Thirdmill Study Bible

Notes on Luke 14:27-15:32

<< Previous Note(s)Luke Main PageNext Note(s) >>

Luke 14:27

cross. Symbolically, a disciple's old life dies when he comes to faith in Christ. In return, Jesus gives new spiritual life. This includes a new mindset, lifestyle, and priorities (see Rom. 12:1-2; Gal. 2:20; Col. 3:1-3). This might result in pain and suffering for Jesus's sake (see Matt. 5:11; Acts 5:41; 9:16; Phil 1:29).

Luke 14:28-32

Jesus illustrated this point with two parables. When a man decides to build a tower (vv. 28-30) or go to war (vv. 31-32) he will first count the cost. Will he have money to finish the building project? Does he have the military strength to defeat his enemy? Likewise, Jesus warned that one should not make a rushed decision to follow him.

Luke 14:33

Jesus deserves all that we have (Matt. 13:44-16). Therefore, disciples are willing to give up everything to follow him (5:11, 28; 12:33; 18:22).

Luke 14:34-35

Salt has many uses, including as a fertilizer. But, it was used as a preservative and for flavor. In the ancient world, natural salt was often mixed with other minerals, like gypsum. Over time, the salt may dissolve, leaving the impurities, and the salt could lose its effectiveness over time. When that happened it would simply be thrown away. Jesus used this example of salt to teach about the distinctiveness (saltiness) of his disciples (vv. 26-33). ears to hear, let him hear. See note on 8:8.

Jesus' Parables of Pursuing the Lost - Luke 15:1-32

This parable is made up of three stories: the caring shepherd (vv. 4-7), the searching woman (vv. 8-10), and the gracious father (vv. 11-32). All three teach many of the same things over the course a repeated cycle — something is lost (vv. 4, 8, 24), then it is found (vv. 5, 9, 24), and there is great rejoicing because of it (vv. 6, 9, 24). The parable served two purposes. First, it extended an invitation to the sinners listening (v. 1). Second, it offered a defense of Jesus's ministry to those complaining (v. 2). Jesus made clear that he had come to seek sinners (5:31; 19:10).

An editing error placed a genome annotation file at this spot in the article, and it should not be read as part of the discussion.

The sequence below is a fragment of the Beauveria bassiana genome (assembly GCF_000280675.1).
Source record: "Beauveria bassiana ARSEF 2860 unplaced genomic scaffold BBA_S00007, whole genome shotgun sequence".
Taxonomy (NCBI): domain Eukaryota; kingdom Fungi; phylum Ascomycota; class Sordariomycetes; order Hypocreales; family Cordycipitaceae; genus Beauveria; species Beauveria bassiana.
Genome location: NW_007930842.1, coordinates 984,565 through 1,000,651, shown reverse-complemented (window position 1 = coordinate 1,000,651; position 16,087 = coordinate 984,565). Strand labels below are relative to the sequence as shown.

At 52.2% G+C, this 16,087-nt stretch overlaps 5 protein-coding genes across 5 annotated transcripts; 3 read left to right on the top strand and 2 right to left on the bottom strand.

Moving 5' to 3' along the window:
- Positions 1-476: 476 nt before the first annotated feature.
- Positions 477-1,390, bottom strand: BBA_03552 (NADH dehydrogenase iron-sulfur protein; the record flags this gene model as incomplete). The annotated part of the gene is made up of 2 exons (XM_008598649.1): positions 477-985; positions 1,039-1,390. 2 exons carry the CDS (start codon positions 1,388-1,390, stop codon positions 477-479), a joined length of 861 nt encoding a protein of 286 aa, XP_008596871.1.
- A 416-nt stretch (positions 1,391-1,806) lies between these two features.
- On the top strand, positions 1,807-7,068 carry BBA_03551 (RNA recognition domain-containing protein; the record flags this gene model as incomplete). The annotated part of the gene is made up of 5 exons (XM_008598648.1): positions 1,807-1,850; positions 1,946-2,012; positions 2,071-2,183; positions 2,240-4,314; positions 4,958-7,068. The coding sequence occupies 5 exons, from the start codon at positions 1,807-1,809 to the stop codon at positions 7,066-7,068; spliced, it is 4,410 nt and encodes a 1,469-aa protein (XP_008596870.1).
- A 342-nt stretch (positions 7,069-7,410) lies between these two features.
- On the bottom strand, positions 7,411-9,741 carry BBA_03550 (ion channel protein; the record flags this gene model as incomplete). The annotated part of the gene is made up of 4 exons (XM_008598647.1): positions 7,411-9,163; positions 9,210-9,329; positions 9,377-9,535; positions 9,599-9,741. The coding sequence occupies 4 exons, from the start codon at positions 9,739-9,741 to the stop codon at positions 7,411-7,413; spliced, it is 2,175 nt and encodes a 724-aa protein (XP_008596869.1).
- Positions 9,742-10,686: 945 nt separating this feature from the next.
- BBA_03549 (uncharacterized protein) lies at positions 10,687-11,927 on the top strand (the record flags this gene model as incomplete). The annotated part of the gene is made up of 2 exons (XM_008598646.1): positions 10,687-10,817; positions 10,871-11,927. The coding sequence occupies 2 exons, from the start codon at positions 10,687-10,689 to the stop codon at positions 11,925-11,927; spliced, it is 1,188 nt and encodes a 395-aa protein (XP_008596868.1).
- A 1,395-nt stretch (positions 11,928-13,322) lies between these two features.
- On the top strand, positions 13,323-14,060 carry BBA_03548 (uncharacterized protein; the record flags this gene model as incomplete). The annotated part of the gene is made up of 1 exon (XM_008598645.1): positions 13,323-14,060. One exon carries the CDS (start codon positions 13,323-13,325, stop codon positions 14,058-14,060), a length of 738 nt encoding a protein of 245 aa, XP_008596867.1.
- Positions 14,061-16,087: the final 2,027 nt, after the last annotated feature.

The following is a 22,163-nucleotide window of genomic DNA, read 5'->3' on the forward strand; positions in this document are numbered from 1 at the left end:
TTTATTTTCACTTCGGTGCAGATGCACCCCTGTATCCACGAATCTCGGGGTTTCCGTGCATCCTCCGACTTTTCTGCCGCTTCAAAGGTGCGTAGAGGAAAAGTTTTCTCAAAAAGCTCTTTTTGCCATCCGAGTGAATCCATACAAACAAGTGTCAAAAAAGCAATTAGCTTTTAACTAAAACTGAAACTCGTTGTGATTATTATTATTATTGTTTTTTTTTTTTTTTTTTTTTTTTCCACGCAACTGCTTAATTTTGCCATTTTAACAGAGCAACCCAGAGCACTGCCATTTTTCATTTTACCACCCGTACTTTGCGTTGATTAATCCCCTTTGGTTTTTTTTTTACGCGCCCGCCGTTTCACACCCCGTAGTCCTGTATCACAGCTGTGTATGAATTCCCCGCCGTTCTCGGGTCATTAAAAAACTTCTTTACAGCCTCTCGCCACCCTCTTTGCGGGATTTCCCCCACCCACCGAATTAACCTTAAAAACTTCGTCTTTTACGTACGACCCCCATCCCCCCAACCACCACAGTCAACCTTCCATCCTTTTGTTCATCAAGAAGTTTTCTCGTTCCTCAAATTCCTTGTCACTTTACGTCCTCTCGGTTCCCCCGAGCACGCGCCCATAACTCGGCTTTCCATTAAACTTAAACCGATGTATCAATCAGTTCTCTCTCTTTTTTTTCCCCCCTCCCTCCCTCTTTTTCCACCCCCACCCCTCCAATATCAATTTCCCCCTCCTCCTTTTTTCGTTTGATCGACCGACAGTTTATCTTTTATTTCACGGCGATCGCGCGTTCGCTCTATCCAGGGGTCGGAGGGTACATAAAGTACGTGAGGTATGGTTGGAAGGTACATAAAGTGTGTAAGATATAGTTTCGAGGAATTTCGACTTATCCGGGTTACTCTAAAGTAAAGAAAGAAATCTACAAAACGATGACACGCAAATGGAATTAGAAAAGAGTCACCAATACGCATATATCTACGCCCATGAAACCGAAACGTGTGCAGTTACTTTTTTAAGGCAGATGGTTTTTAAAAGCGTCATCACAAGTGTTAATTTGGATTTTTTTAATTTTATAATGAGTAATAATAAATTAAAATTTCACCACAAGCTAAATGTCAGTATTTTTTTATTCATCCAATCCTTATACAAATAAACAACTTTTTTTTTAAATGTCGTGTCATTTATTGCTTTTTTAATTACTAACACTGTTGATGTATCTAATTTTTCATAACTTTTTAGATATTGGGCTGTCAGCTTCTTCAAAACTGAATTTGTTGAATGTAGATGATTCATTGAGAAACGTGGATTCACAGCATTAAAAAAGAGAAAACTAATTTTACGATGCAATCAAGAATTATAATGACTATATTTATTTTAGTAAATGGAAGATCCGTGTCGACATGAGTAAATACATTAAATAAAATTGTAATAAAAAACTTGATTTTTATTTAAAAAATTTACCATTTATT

Luke 15:1

tax collectors. See note on 3:12. sinners. Other professions believed to be immoral by scribes and Pharisees. They were often grouped with tax collectors (5:30; 7:34; 19:7). Together, this group represented society's outcasts who were known for their wickedness. listen. This follows from the previous section (14:26-35). These people were attracted to Jesus because they understood his message (14:35). He was glad to welcome them (14:21; 19:10).

Luke 15:2

Pharisees and the scribes. See note on 5:17. grumbled. Much like ancient, unbelieving Israel (5:30; Num. 14:27; Josh. 9:18; Ps. 106:25). The Pharisees and the scribes were known for their meticulous keeping of God's Law. They would actively avoid contact with sinful people (5:29-32; 7:39; 19:7). However, their reputation was hollow (Matt. 23:27-28). Their righteousness wasn't a true righteousness that comes by faith and repentance of sin. Otherwise, they would have loved their neighbor and rejoiced to see sinners experience salvation (Ps. 71:15-16; Matt. 22:37-40).

Luke 15:3

parable. See note on 8:1.

Luke 15:4

Shepherding was a common practice in the agrarian society of Israel. The imagery of shepherding was also a common Old Testament theme for spiritual leaders over Israel (Jer. 3:15; Ezek. 34:2-10), including God (Ps. 23:1; Isa. 40:11). the lost. The recovery of the lost sheep is more important than tending the others who are safe. Unlike the neglectful shepherds of Israel, Jesus seeks after the lost (19:10; Ezek. 34:4, 11, 16).

Related Resources

This work is licensed under a Creative Commons Attribution-ShareAlike 4.0 International License.

<< Previous Note(s)Luke Main PageNext Note(s) >>